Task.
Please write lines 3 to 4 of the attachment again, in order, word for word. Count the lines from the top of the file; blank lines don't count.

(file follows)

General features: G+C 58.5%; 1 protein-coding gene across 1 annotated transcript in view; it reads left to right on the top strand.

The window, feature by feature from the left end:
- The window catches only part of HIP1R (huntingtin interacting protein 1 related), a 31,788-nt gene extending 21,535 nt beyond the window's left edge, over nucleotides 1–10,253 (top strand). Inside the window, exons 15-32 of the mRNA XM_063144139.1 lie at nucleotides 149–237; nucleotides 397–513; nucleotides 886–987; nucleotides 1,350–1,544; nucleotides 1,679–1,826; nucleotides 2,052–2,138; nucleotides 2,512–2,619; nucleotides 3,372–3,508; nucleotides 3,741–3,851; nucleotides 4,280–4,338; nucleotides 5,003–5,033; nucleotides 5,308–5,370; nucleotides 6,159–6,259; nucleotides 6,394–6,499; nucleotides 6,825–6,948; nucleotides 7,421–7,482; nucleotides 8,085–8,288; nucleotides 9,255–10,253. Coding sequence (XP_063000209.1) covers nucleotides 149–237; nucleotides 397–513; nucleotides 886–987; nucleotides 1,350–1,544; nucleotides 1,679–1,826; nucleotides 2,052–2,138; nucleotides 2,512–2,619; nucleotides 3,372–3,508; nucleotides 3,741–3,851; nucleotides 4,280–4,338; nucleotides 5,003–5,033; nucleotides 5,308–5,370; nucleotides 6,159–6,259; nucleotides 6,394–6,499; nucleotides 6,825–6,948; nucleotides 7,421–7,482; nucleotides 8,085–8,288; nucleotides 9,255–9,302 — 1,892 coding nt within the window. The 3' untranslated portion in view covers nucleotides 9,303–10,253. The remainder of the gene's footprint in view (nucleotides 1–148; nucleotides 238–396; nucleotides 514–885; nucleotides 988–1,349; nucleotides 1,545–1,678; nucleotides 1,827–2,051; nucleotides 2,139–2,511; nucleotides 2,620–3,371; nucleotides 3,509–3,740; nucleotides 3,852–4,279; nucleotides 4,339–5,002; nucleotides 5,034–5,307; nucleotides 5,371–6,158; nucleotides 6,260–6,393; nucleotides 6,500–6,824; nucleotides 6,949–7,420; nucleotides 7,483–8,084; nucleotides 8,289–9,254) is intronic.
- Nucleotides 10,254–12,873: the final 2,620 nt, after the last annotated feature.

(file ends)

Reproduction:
- The window catches only part of HIP1R (huntingtin interacting protein 1 related), a 31,788-nt gene extending 21,535 nt beyond the window's left edge, over nucleotides 1–10,253 (top strand). Inside the window, exons 15-32 of the mRNA XM_063144139.1 lie at nucleotides 149–237; nucleotides 397–513; nucleotides 886–987; nucleotides 1,350–1,544; nucleotides 1,679–1,826; nucleotides 2,052–2,138; nucleotides 2,512–2,619; nucleotides 3,372–3,508; nucleotides 3,741–3,851; nucleotides 4,280–4,338; nucleotides 5,003–5,033; nucleotides 5,308–5,370; nucleotides 6,159–6,259; nucleotides 6,394–6,499; nucleotides 6,825–6,948; nucleotides 7,421–7,482; nucleotides 8,085–8,288; nucleotides 9,255–10,253. Coding sequence (XP_063000209.1) covers nucleotides 149–237; nucleotides 397–513; nucleotides 886–987; nucleotides 1,350–1,544; nucleotides 1,679–1,826; nucleotides 2,052–2,138; nucleotides 2,512–2,619; nucleotides 3,372–3,508; nucleotides 3,741–3,851; nucleotides 4,280–4,338; nucleotides 5,003–5,033; nucleotides 5,308–5,370; nucleotides 6,159–6,259; nucleotides 6,394–6,499; nucleotides 6,825–6,948; nucleotides 7,421–7,482; nucleotides 8,085–8,288; nucleotides 9,255–9,302 — 1,892 coding nt within the window. The 3' untranslated portion in view covers nucleotides 9,303–10,253. The remainder of the gene's footprint in view (nucleotides 1–148; nucleotides 238–396; nucleotides 514–885; nucleotides 988–1,349; nucleotides 1,545–1,678; nucleotides 1,827–2,051; nucleotides 2,139–2,511; nucleotides 2,620–3,371; nucleotides 3,509–3,740; nucleotides 3,852–4,279; nucleotides 4,339–5,002; nucleotides 5,034–5,307; nucleotides 5,371–6,158; nucleotides 6,260–6,393; nucleotides 6,500–6,824; nucleotides 6,949–7,420; nucleotides 7,483–8,084; nucleotides 8,289–9,254) is intronic.
- Nucleotides 10,254–12,873: the final 2,620 nt, after the last annotated feature.